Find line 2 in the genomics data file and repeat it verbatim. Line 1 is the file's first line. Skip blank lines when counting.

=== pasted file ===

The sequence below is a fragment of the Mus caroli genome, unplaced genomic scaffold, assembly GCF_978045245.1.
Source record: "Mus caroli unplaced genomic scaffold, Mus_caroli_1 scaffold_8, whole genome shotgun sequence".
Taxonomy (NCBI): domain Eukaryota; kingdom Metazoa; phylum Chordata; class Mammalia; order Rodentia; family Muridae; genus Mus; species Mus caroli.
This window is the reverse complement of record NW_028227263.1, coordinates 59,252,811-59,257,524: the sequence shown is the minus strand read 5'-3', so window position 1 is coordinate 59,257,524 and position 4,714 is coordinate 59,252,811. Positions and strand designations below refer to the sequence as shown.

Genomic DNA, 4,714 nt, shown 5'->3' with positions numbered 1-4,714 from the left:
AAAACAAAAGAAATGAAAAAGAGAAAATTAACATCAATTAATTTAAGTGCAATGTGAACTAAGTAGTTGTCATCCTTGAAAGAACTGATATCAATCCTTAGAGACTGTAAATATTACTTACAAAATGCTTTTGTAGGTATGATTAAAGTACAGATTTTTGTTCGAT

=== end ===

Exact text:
Source record: "Mus caroli unplaced genomic scaffold, Mus_caroli_1 scaffold_8, whole genome shotgun sequence".